Relay for Life is a festival of hope run against the killer that is cancer

| 28 Sep 2011 | 02:13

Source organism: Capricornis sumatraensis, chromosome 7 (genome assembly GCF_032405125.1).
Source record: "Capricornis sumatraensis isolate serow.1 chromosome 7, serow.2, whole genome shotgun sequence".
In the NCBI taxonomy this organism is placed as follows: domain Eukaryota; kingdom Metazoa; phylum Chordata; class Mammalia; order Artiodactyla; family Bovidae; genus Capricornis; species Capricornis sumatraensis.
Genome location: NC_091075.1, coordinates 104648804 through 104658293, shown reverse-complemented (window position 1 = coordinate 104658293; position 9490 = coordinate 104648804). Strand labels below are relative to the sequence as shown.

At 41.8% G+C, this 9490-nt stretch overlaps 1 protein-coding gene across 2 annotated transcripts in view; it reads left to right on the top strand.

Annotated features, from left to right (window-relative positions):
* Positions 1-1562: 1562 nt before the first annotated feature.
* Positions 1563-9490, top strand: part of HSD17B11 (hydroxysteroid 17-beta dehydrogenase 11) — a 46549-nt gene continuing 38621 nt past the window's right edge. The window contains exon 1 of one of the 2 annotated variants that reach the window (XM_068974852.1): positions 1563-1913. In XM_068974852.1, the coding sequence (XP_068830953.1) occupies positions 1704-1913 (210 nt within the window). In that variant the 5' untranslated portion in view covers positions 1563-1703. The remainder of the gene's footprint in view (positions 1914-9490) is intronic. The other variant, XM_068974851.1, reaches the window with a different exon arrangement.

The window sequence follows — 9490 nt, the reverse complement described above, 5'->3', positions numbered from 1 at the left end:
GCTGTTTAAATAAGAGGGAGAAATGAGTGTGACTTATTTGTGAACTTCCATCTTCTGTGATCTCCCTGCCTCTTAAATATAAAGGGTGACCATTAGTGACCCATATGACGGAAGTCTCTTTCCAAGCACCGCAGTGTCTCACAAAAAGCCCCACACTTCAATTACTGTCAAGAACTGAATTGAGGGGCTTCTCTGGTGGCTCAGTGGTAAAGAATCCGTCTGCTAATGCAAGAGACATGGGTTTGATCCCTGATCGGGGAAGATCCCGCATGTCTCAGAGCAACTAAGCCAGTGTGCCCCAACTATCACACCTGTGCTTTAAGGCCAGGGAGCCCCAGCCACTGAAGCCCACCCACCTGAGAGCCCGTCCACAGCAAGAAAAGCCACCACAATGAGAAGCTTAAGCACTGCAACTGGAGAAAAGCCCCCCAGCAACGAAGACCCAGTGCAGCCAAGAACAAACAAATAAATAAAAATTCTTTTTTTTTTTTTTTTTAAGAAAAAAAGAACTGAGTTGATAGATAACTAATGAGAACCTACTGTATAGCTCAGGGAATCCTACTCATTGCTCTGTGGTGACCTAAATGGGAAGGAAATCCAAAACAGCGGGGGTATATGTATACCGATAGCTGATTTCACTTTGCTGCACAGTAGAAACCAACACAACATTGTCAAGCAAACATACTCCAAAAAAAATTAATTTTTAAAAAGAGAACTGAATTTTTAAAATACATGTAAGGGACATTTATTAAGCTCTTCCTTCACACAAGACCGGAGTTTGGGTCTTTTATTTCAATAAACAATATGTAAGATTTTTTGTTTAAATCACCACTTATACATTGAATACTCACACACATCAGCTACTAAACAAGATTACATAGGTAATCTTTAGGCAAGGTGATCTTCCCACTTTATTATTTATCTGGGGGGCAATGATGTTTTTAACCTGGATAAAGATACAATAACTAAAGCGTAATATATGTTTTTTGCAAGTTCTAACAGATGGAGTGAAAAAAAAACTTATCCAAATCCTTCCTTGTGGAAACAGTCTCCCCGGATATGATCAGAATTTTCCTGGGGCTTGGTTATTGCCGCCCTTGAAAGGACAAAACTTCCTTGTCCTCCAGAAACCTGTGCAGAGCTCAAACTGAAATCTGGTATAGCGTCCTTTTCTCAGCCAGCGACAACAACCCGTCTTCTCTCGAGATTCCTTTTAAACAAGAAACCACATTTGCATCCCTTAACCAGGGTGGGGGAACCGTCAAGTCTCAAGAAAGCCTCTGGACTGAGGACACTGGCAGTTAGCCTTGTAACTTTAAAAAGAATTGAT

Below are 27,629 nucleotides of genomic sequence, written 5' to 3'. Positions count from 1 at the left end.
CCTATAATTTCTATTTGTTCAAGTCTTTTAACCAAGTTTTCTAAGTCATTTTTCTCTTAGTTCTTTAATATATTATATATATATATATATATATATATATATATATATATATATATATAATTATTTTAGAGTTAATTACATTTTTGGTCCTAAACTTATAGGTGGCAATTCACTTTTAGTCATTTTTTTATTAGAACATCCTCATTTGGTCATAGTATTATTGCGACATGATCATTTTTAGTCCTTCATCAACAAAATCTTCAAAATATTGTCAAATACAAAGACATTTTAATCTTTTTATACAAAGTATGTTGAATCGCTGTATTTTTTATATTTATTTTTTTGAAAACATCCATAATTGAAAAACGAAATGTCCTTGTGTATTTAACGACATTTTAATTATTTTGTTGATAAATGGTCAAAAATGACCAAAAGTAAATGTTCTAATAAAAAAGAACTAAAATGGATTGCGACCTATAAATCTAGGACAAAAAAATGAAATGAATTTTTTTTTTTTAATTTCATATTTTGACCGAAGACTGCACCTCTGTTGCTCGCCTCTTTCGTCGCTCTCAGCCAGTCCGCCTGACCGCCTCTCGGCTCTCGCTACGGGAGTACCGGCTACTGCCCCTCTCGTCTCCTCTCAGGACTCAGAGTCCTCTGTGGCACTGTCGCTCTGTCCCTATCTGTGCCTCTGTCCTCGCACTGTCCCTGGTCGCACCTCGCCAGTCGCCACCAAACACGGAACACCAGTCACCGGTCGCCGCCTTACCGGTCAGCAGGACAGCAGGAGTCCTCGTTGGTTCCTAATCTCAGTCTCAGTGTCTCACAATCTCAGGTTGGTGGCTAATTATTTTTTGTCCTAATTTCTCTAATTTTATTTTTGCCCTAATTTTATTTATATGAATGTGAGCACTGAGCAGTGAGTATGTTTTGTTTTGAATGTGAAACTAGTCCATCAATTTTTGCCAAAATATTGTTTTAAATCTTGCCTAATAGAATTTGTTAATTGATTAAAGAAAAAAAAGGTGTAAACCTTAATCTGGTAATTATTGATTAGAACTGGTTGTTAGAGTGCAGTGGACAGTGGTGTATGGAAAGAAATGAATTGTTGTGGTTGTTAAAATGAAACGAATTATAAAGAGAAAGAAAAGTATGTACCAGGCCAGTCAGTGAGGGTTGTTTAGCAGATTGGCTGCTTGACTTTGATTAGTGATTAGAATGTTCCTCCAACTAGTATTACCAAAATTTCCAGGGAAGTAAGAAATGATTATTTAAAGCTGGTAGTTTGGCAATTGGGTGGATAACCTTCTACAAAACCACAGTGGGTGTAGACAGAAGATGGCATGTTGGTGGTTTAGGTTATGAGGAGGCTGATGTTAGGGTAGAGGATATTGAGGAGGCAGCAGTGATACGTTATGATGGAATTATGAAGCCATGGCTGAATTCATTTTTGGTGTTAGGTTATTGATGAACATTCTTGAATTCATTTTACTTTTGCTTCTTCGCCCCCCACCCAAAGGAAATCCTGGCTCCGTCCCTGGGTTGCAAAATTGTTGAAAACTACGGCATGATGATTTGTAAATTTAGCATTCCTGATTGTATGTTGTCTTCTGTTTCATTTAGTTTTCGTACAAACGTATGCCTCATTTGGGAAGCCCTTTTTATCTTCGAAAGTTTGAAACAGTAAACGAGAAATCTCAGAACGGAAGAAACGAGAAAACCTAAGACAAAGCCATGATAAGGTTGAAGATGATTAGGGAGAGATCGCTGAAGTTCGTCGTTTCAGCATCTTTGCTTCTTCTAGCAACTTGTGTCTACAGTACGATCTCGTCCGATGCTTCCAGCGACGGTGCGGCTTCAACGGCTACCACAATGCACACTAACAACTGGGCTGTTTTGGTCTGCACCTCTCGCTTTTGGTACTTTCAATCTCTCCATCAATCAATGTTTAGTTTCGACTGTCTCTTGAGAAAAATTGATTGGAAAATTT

AUGUSTA-The 2004 Relay for Life of Augusta kicked off June 19 at 2:30 p.m. at the Sussex County Fairgrounds under cloudy skies that threatened to repeat last year's deluge and evacuation. The prospect, however, did not seem to daunt the men and women wearing purple T-shirts emblazoned with the word "Survivor," as they set off on their "Victory Lap" around the Relay track. These Sussex County residents had already faced down a disease that is more formidable than some nasty weather, and they were here with family and friends to raise funds for research and awareness of cancer. The American Cancer Society's Relay for Life is an international event that has been held annually since 1985. Last year, there were about 3,200 Relay events, according to Lynn Dailey of the Center for Prevention and Counseling in Newton, who has volunteered at the event since 2002. Last year, the Sussex County event raised about $43,000. This year, the Relay committee dedicated an award to the memory of Mariann Berhman, a committee member who passed away from cancer. The award was presented to her fiancé, Don Touw, of Montague, who volunteered as a team captain. "She's brought so many people here, and I'm just one of them," said Touw as he took his turn walking around the track. The event is a 24-hour walking event in which various teams take turns walking around the track. Some dress in costume, others choose other methods of circulation. Krissie O'Grady, of Boonton, ran around the track as the afternoon fell. O'Grady, who ran her first marathon at the 2003 U.S. Marine Corps Marathon in Washington, D.C., was at the event in honor of her second cousin Bradley Ann Heinke. Bradley Ann, who is four years old, was diagnosed with acute lymphoplastic leukemia when she was two, according to Jeanne Heinke, High Point High School junior class advisor and grandmother of Bradley Ann. "Bradley Ann is the one we feel hope with," said Heinke. Each team took a certain theme. "The Lively Librarians" were a team of employees and friends from the Sussex County Library System. A group of students from Vernon Township High School dressed as pirates and called themselves "The Flying Dutchmen." Other teams wore Hawaiian shirts, T-shirts and ties, clown costumes and decorated their camp sites to match. Throughout the day, Relayers young and old took part in different activities such as hula hooping, bouncing around in the "Bounce House," trying their luck in the dunk tank, perusing the merchandise of several vendors and drying to stay dry at the balloon toss. Northeast Search and Rescue from the Delaware Water Gap brought several rescue dogs to demonstrate at the event. Later that event, the Lara Yael Percussione Duo kicked up the rhythm of the evening with African-themed drum pieces. As the evening drew on, volunteers began setting out luminarias, paper bags weighted with sand and holding small votive candles. The lights were purchased by various event-goers, and each one was dedicated the memory of a cancer victim or survivors. At 10:00 p.m., the entire campsite gathered in the main tent for the luminaria ceremony. Moments of silence for cancer victims, survivors and anyone whose lives had been touched by cancer were observed. Relay committee member Heather Strout, an English teacher at High Point Regional High School, read a prose poem, "Strands," written for her mother, Karen Strout, who was diagnosed with peritoneal cancer in 2002. Strout wrote of her childhood memories of her mother's long hair, then compared it to her mother's "shorter, uncertain hair," when dealing with chemotherapy treatments. She concluded: "My mother's face does not have cancer and will never fall away."